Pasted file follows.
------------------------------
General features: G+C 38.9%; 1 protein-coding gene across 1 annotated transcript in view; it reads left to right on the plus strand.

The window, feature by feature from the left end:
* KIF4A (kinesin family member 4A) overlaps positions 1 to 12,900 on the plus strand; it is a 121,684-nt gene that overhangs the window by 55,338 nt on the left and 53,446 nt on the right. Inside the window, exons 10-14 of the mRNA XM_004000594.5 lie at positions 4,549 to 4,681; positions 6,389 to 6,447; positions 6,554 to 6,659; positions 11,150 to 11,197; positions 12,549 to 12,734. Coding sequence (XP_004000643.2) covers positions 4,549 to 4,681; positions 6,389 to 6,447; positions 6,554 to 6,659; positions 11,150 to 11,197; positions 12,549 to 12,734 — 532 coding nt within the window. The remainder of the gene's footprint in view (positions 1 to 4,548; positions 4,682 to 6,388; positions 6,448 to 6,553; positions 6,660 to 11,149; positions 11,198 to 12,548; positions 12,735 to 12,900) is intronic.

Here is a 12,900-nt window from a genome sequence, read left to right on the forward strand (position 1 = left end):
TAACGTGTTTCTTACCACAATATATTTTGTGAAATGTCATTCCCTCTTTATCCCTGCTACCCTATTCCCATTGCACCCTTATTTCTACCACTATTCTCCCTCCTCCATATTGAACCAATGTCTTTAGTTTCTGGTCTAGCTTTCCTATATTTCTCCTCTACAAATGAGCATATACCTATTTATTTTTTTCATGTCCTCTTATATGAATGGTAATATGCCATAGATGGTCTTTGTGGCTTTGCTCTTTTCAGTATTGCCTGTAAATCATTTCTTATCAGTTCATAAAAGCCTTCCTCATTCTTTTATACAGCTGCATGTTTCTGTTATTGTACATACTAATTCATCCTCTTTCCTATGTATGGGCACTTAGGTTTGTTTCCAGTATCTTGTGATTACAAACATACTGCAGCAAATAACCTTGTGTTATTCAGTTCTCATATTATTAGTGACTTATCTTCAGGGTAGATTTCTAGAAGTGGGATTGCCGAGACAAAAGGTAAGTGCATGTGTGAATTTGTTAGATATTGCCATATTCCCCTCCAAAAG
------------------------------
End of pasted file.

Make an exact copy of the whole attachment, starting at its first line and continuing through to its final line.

General features: G+C 38.9%; 1 protein-coding gene across 1 annotated transcript in view; it reads left to right on the plus strand.

The window, feature by feature from the left end:
* KIF4A (kinesin family member 4A) overlaps positions 1 to 12,900 on the plus strand; it is a 121,684-nt gene that overhangs the window by 55,338 nt on the left and 53,446 nt on the right. Inside the window, exons 10-14 of the mRNA XM_004000594.5 lie at positions 4,549 to 4,681; positions 6,389 to 6,447; positions 6,554 to 6,659; positions 11,150 to 11,197; positions 12,549 to 12,734. Coding sequence (XP_004000643.2) covers positions 4,549 to 4,681; positions 6,389 to 6,447; positions 6,554 to 6,659; positions 11,150 to 11,197; positions 12,549 to 12,734 — 532 coding nt within the window. The remainder of the gene's footprint in view (positions 1 to 4,548; positions 4,682 to 6,388; positions 6,448 to 6,553; positions 6,660 to 11,149; positions 11,198 to 12,548; positions 12,735 to 12,900) is intronic.

Here is a 12,900-nt window from a genome sequence, read left to right on the forward strand (position 1 = left end):
TAACGTGTTTCTTACCACAATATATTTTGTGAAATGTCATTCCCTCTTTATCCCTGCTACCCTATTCCCATTGCACCCTTATTTCTACCACTATTCTCCCTCCTCCATATTGAACCAATGTCTTTAGTTTCTGGTCTAGCTTTCCTATATTTCTCCTCTACAAATGAGCATATACCTATTTATTTTTTTCATGTCCTCTTATATGAATGGTAATATGCCATAGATGGTCTTTGTGGCTTTGCTCTTTTCAGTATTGCCTGTAAATCATTTCTTATCAGTTCATAAAAGCCTTCCTCATTCTTTTATACAGCTGCATGTTTCTGTTATTGTACATACTAATTCATCCTCTTTCCTATGTATGGGCACTTAGGTTTGTTTCCAGTATCTTGTGATTACAAACATACTGCAGCAAATAACCTTGTGTTATTCAGTTCTCATATTATTAGTGACTTATCTTCAGGGTAGATTTCTAGAAGTGGGATTGCCGAGACAAAAGGTAAGTGCATGTGTGAATTTGTTAGATATTGCCATATTCCCCTCCAAAAG